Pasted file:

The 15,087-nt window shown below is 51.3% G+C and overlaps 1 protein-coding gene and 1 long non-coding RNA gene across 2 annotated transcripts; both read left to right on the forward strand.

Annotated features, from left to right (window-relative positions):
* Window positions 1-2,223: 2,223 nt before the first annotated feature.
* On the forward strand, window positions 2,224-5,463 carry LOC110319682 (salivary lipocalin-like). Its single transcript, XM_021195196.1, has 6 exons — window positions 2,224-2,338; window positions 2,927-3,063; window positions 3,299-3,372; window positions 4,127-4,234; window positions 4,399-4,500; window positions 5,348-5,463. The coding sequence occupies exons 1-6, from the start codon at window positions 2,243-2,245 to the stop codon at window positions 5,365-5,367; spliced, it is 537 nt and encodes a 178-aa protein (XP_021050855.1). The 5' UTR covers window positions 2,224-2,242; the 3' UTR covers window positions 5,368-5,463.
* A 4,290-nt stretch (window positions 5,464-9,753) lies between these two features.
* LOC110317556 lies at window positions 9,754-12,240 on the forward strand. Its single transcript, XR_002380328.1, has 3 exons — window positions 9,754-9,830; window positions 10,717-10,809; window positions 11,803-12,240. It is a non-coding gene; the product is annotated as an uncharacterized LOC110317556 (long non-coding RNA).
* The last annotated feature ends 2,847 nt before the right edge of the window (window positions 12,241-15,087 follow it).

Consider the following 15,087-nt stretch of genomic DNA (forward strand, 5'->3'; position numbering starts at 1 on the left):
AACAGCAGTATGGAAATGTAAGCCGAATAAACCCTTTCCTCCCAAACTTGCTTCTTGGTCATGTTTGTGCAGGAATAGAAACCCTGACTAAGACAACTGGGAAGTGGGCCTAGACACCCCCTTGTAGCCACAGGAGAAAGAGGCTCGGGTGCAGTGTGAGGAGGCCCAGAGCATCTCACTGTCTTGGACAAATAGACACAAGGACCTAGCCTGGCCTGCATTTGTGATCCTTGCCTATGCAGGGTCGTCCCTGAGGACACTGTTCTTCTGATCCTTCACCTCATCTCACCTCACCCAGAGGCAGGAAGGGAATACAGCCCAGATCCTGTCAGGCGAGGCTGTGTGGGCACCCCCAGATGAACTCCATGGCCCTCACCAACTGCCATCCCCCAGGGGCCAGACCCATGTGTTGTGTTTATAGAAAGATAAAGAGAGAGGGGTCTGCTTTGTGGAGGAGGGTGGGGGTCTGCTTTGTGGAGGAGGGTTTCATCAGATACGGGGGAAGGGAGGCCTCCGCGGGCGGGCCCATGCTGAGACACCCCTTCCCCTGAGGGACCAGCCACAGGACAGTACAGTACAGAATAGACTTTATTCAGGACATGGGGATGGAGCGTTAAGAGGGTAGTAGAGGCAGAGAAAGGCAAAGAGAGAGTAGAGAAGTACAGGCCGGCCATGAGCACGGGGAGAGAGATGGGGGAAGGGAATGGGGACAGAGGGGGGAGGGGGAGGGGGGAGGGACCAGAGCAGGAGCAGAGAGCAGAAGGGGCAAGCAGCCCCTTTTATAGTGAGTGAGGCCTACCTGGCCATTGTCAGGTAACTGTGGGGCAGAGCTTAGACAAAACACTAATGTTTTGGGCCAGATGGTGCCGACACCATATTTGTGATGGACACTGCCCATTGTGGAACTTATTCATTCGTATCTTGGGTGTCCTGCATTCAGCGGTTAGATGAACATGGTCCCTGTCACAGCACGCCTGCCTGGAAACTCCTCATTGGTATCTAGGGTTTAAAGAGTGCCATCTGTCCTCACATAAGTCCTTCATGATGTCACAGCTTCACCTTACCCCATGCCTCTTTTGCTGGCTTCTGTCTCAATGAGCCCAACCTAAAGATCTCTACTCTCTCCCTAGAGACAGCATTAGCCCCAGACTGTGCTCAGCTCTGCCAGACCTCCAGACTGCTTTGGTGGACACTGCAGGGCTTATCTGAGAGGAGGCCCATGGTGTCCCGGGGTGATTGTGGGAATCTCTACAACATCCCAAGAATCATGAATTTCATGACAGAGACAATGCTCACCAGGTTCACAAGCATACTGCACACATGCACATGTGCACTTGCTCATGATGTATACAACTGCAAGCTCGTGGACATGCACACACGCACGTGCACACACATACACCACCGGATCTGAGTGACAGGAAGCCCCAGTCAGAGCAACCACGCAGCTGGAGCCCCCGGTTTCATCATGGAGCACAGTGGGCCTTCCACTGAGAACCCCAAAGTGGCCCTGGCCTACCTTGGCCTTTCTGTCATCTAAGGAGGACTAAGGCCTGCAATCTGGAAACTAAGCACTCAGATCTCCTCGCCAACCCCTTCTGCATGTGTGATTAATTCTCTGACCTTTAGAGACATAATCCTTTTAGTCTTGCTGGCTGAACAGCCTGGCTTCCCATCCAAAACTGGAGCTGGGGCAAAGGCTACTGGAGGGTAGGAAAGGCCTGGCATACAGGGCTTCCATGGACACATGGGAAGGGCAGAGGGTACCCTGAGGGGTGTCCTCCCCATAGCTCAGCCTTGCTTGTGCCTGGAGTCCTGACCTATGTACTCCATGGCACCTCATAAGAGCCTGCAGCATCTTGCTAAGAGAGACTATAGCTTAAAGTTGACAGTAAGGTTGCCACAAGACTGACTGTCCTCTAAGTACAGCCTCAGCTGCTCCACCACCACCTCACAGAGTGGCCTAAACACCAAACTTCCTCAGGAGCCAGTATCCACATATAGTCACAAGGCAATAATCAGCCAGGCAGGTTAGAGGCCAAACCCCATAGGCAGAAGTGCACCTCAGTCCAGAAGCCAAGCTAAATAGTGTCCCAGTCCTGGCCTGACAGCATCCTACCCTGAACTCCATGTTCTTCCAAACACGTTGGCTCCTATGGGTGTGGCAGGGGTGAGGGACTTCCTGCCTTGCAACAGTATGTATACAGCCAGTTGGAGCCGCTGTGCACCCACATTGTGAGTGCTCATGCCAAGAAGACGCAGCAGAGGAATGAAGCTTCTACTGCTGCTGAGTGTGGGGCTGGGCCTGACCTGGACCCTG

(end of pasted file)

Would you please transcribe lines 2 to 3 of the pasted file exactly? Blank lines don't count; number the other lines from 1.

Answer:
Annotated features, from left to right (window-relative positions):
* Window positions 1-2,223: 2,223 nt before the first annotated feature.